Practical Atheism

Psalm 53:1a – The fool says in his heart, “There is no God.”

It fascinates me that, last night, I preached psalm 14, which is almost identical to Psalm 53. Without question, God has placed one thing in my path, on purpose, two times. And what is striking me most is the first line of both Psalms, “The fool says in his heart, ‘There is no God.’”

The fool, a person about whom the Bible speaks with the utmost contempt, says to himself, in his own heart or mind, that there is no God. Often, we immediately take this verse as a way for us to look down our noses at any atheists we know, calling them fools and touting our own superior understanding. But I think, if we are careful, we can find more meaning in this text. The fool says, not only outwardly, but at times inwardly, that there is no God. He may not even admit his atheism. He may not even recognize his own atheism.

So, here comes the question that stunned me: “Are you an atheist?” “Of course not!” I cry, “I’m a pastor and a seminary student! There’s no atheism here.” That is what I say with my mouth. What about my heart? What does it tell me? What will reflect my heart’s condition is my behavior. Does my heart show me as a true believer in God through action? Am I acting, with every second of my life, as one who believes that God, the true God, the God of the Bible, is with me? Or, am I saying I am a believer with my lips, but actually living as though I am the only one here. Am I living as a fool? Am I living a practical atheism?

Think of it this way. You have a major problem. Perhaps you are caught in a traffic jam and are late for a meeting. Perhaps you have just discovered that an assignment is due today when you thought it was next week. Perhaps you just received some bad news from the doctor’s office. Perhaps you are a pastor who is feeling the pressure to straighten out a thousand twisted threads in a church when you only have 2 hands. Perhaps you are a mother whose children simply will not behave. How do you live in these pressure-filled moments? Would someone who looks in at your life believe that you believe in God? Do you pray, trust God, and respond with Christlikeness? Or, like so many of us, do you get frustrated, stressed out, overwhelmed, or discouraged? Do you complain, saying, “I don’t deserve this,” and then have a pity party?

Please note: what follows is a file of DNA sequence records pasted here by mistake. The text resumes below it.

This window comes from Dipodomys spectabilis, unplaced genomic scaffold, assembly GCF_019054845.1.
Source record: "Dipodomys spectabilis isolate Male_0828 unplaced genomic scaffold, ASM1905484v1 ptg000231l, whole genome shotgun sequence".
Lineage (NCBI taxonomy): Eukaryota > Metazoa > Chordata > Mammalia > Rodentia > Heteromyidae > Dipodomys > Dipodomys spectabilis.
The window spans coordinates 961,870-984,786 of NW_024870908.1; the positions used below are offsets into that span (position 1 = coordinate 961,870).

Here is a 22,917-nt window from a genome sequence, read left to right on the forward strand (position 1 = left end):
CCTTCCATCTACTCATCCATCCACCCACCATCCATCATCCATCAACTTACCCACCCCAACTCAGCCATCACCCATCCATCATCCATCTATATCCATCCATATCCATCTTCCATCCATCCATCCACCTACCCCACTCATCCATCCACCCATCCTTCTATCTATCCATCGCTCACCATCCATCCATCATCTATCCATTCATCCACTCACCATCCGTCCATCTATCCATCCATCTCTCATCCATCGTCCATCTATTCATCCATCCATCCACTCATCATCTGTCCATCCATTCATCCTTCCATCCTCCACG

Christians, if we are honest, there are times when, if we are not careful, we will live like fools even when we say with our lips that God is there. When we live for ourselves, when we act as though we must solve all our own problems, when we fail to trust God for the future, when we look for others to blame for our problems, when we act without prayer, we live as fools, as practical atheists. Sure, we acknowledge Jesus with our lips; but, when the rubber meets the road, we deny Jesus by the way we try to handle everything on our own or refuse to try to do something that appears to be beyond our own human abilities.

Today, repent of living as a practical atheist. Turn away from the temptation to make this life all about you, your comforts, your strengths, and your weaknesses. Live like one who believes, truly believes and knows, that God is real, he is with us, and he will never forsake his children. Ask yourself, on a regular basis, “Am I living as a fool or as a believer?” Ask, “Does this action make me look like a believer or a practical atheist?” Determine to live genuine faith before your Lord.

Dear Lord, I acknowledge that there are moments, and far too many of them, when I live as though I am the only solution to my problems. I pray that you will forgive me for living in my own little world of practical atheism. Though I would never declare philosophically that you do not exist, I sometimes live as though that is what I believe. I pray that you will fill me with your Spirit, and remind me regularly of your presence. Let me live what I truly believe, that you are my God, my Creator, my Lord, my Refuge, my King, and everything I need. I trust you. Help me, I pray, to live out that trust in every aspect of life.

1 thought on “Practical Atheism”

  1. Thanks Travis, that is actually very helpful. I agree that we far too often find ourselves acknowledging Christ with our lips, even proclaiming Him faithfully to others… but facing all too many moments when the practical outworking of our life is atheistic. Thanks for the challenging thoughts.


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